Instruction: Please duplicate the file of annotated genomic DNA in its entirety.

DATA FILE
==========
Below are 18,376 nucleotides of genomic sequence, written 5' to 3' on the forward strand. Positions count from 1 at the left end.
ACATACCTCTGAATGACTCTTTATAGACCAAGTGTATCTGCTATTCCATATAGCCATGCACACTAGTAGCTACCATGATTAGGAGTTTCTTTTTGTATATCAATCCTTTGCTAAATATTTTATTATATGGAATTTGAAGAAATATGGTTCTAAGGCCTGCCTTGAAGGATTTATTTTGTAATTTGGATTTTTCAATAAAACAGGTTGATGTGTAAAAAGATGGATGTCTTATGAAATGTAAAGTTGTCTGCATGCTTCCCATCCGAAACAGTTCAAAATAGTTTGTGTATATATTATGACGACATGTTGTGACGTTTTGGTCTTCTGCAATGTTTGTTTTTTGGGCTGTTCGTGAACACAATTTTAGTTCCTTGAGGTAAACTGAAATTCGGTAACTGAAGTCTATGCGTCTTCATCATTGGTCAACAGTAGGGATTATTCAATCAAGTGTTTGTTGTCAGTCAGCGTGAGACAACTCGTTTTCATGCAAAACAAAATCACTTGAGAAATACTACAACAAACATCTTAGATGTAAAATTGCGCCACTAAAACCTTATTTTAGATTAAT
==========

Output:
Below are 18,376 nucleotides of genomic sequence, written 5' to 3' on the forward strand. Positions count from 1 at the left end.
ACATACCTCTGAATGACTCTTTATAGACCAAGTGTATCTGCTATTCCATATAGCCATGCACACTAGTAGCTACCATGATTAGGAGTTTCTTTTTGTATATCAATCCTTTGCTAAATATTTTATTATATGGAATTTGAAGAAATATGGTTCTAAGGCCTGCCTTGAAGGATTTATTTTGTAATTTGGATTTTTCAATAAAACAGGTTGATGTGTAAAAAGATGGATGTCTTATGAAATGTAAAGTTGTCTGCATGCTTCCCATCCGAAACAGTTCAAAATAGTTTGTGTATATATTATGACGACATGTTGTGACGTTTTGGTCTTCTGCAATGTTTGTTTTTTGGGCTGTTCGTGAACACAATTTTAGTTCCTTGAGGTAAACTGAAATTCGGTAACTGAAGTCTATGCGTCTTCATCATTGGTCAACAGTAGGGATTATTCAATCAAGTGTTTGTTGTCAGTCAGCGTGAGACAACTCGTTTTCATGCAAAACAAAATCACTTGAGAAATACTACAACAAACATCTTAGATGTAAAATTGCGCCACTAAAACCTTATTTTAGATTAAT